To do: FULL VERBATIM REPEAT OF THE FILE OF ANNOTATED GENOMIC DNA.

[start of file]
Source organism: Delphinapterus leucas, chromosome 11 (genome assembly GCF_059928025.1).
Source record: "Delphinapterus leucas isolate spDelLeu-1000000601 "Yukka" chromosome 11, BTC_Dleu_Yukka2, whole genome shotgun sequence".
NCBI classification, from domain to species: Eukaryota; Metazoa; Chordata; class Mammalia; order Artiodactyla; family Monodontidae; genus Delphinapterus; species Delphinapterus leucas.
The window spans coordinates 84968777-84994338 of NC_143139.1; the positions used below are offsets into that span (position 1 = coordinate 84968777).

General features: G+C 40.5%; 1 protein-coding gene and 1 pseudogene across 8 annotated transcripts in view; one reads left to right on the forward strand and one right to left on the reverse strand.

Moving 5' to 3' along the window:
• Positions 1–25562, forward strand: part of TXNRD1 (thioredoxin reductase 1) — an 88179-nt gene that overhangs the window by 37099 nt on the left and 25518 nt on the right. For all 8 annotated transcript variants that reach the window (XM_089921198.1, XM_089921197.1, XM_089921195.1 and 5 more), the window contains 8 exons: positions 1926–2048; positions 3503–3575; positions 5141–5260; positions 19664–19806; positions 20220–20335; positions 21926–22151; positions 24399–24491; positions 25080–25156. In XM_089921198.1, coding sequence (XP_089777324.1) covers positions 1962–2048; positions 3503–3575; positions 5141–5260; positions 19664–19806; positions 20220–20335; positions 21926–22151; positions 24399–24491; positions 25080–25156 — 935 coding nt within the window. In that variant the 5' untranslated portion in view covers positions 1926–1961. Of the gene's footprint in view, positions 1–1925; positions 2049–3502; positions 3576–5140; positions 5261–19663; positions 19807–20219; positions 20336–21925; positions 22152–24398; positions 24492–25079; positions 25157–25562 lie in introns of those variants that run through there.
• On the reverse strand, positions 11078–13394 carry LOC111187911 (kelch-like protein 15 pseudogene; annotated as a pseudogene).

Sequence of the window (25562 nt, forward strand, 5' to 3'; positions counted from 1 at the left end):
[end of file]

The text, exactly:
Source organism: Delphinapterus leucas, chromosome 11 (genome assembly GCF_059928025.1).
Source record: "Delphinapterus leucas isolate spDelLeu-1000000601 "Yukka" chromosome 11, BTC_Dleu_Yukka2, whole genome shotgun sequence".
NCBI classification, from domain to species: Eukaryota; Metazoa; Chordata; class Mammalia; order Artiodactyla; family Monodontidae; genus Delphinapterus; species Delphinapterus leucas.
The window spans coordinates 84968777-84994338 of NC_143139.1; the positions used below are offsets into that span (position 1 = coordinate 84968777).

General features: G+C 40.5%; 1 protein-coding gene and 1 pseudogene across 8 annotated transcripts in view; one reads left to right on the forward strand and one right to left on the reverse strand.

Moving 5' to 3' along the window:
• Positions 1–25562, forward strand: part of TXNRD1 (thioredoxin reductase 1) — an 88179-nt gene that overhangs the window by 37099 nt on the left and 25518 nt on the right. For all 8 annotated transcript variants that reach the window (XM_089921198.1, XM_089921197.1, XM_089921195.1 and 5 more), the window contains 8 exons: positions 1926–2048; positions 3503–3575; positions 5141–5260; positions 19664–19806; positions 20220–20335; positions 21926–22151; positions 24399–24491; positions 25080–25156. In XM_089921198.1, coding sequence (XP_089777324.1) covers positions 1962–2048; positions 3503–3575; positions 5141–5260; positions 19664–19806; positions 20220–20335; positions 21926–22151; positions 24399–24491; positions 25080–25156 — 935 coding nt within the window. In that variant the 5' untranslated portion in view covers positions 1926–1961. Of the gene's footprint in view, positions 1–1925; positions 2049–3502; positions 3576–5140; positions 5261–19663; positions 19807–20219; positions 20336–21925; positions 22152–24398; positions 24492–25079; positions 25157–25562 lie in introns of those variants that run through there.
• On the reverse strand, positions 11078–13394 carry LOC111187911 (kelch-like protein 15 pseudogene; annotated as a pseudogene).

Sequence of the window (25562 nt, forward strand, 5' to 3'; positions counted from 1 at the left end):